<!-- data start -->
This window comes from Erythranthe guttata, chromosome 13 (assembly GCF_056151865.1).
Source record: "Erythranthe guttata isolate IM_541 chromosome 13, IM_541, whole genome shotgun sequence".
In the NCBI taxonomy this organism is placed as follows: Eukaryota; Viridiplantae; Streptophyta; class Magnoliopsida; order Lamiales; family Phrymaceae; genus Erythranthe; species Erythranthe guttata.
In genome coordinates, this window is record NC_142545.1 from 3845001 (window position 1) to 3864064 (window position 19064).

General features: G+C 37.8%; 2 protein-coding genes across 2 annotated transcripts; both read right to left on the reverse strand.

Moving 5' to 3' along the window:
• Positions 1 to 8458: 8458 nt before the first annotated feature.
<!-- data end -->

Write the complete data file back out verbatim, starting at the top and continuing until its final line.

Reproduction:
This window comes from Erythranthe guttata, chromosome 13 (assembly GCF_056151865.1).
Source record: "Erythranthe guttata isolate IM_541 chromosome 13, IM_541, whole genome shotgun sequence".
In the NCBI taxonomy this organism is placed as follows: Eukaryota; Viridiplantae; Streptophyta; class Magnoliopsida; order Lamiales; family Phrymaceae; genus Erythranthe; species Erythranthe guttata.
In genome coordinates, this window is record NC_142545.1 from 3845001 (window position 1) to 3864064 (window position 19064).

General features: G+C 37.8%; 2 protein-coding genes across 2 annotated transcripts; both read right to left on the reverse strand.

Moving 5' to 3' along the window:
• Positions 1 to 8458: 8458 nt before the first annotated feature.